Inappropriate, excessive or uncontrolled inflammation contributes to a range of human diseases. Inflammation involves a multitude of cell types, chemical mediators and interactions. The present article will describe nutritional and metabolic aspects of omega-6 (n-6) and omega-3 (n-3) fatty acids and explain the roles of bioactive members of those fatty acid families in inflammatory processes. Eicosapentaenoic acid (EPA) and docosahexaenoic acid (DHA) are n-3 fatty acids found in oily fish and fish oil supplements. These fatty acids are capable of partly inhibiting many aspects of inflammation including leucocyte chemotaxis, adhesion molecule expression and leucocyte-endothelial adhesive interactions, production of eicosanoids like prostaglandins and leukotrienes from the n-6 fatty acid arachidonic acid and production of pro-inflammatory cytokines. In addition, EPA gives rise to eicosanoids that often have lower biological potency than those produced from arachidonic acid, and EPA and DHA give rise to anti-inflammatory and inflammation resolving mediators called resolvins, protectins and maresins. Mechanisms underlying the anti-inflammatory actions of EPA and DHA include altered cell membrane phospholipid fatty acid composition, disruption of lipid rafts, inhibition of activation of the pro-inflammatory transcription factor nuclear factor κB so reducing expression of inflammatory genes and activation of the anti-inflammatory transcription factor peroxisome proliferator-activated receptor γ. Animal experiments demonstrate benefit from EPA and DHA in a range of models of inflammatory conditions. Human trials demonstrate benefit of oral n-3 fatty acids in rheumatoid arthritis and in stabilizing advanced atherosclerotic plaques. Intravenous n-3 fatty acids may have benefits in critically ill patients through reduced inflammation. The anti-inflammatory and inflammation resolving actions of EPA, DHA and their derivatives are of clinical relevance.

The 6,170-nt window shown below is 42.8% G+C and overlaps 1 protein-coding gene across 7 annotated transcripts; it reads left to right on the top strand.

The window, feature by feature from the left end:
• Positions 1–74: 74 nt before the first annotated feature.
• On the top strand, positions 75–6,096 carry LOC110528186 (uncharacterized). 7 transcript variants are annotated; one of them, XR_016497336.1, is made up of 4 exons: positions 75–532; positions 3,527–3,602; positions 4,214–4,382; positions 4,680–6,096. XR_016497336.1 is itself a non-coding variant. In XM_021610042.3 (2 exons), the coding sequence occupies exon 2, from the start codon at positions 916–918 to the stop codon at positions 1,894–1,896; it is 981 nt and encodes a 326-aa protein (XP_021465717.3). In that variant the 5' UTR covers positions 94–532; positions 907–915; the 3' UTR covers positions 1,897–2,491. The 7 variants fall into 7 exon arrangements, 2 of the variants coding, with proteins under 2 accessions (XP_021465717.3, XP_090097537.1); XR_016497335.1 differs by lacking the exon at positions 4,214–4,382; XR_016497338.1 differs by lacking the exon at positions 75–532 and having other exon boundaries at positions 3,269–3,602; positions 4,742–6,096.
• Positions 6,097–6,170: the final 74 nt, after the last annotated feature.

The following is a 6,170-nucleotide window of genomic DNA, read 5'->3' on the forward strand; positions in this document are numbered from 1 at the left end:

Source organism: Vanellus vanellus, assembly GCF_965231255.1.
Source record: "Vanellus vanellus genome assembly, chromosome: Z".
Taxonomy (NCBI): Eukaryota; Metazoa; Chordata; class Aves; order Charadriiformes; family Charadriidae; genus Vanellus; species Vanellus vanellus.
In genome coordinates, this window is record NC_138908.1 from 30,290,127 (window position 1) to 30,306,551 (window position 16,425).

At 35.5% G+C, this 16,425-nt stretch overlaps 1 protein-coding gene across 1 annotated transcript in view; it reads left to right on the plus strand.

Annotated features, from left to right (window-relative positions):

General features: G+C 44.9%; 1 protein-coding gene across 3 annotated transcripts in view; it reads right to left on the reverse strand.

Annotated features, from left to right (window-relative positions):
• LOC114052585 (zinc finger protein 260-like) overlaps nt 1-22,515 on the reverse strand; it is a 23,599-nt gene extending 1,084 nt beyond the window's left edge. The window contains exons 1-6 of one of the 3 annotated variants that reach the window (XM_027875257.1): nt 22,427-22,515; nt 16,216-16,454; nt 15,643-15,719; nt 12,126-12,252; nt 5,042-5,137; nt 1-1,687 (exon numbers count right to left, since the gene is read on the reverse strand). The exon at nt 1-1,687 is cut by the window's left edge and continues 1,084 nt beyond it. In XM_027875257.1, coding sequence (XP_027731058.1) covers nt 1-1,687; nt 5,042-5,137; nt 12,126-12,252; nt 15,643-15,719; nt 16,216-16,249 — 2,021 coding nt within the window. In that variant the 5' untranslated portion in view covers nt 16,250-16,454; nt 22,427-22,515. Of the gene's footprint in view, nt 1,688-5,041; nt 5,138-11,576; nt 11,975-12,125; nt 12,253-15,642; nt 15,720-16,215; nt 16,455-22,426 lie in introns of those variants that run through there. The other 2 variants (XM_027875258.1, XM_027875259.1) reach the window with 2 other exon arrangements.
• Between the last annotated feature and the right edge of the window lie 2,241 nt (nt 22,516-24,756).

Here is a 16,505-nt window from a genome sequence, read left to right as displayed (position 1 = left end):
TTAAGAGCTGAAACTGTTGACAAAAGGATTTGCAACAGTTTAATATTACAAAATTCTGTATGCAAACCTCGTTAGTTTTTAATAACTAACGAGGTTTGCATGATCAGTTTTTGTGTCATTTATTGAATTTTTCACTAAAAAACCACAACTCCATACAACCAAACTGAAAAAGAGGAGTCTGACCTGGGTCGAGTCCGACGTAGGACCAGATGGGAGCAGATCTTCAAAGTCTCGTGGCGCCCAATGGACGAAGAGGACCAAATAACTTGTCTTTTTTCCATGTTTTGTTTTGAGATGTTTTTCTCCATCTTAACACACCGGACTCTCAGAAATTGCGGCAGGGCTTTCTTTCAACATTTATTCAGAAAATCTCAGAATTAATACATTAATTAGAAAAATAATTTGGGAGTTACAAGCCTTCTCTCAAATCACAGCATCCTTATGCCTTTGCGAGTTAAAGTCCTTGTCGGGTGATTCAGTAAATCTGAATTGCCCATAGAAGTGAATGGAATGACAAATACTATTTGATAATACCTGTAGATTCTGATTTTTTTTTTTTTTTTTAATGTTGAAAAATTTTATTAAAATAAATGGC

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            Adipose-Derived Stem Cells as a Tool in Cell-Based Therapies

            Recent development in stem cell isolation methods and expansion under laboratory conditions create an opportunity to use those aforementioned cells in tissue engineering and regenerative medicine. Particular attention is drawn towards mesenchymal stem cells (MSCs) being multipotent progenitors exhibiting several unique characteristics, including high proliferation potential, self-renewal abilities and multilineage differentiation into cells of mesodermal and non-mesodermal origin. High abundance of MSCs found in adipose tissue makes it a very attractive source of adult stem cells for further use in regenerative medicine applications. Despite immunomodulating properties of adipose-derived stem cells (ASCs) and a secretion of a wide variety of paracrine factors that facilitate tissue regeneration, effectiveness of stem cell therapy was not supported by the results of clinical trials. Lack of a single, universal stem cell marker, patient-to-patient variability, heterogeneity of ASC population combined with multiple widely different protocols of cell isolation and expansion hinder the ability to precisely identify and analyze biological properties of stem cells. The above issues contribute to conflicting data reported in literature. We will review the comprehensive information concerning characteristic features of ASCs. We will also review the regenerative potential and clinical application based on various clinical trials.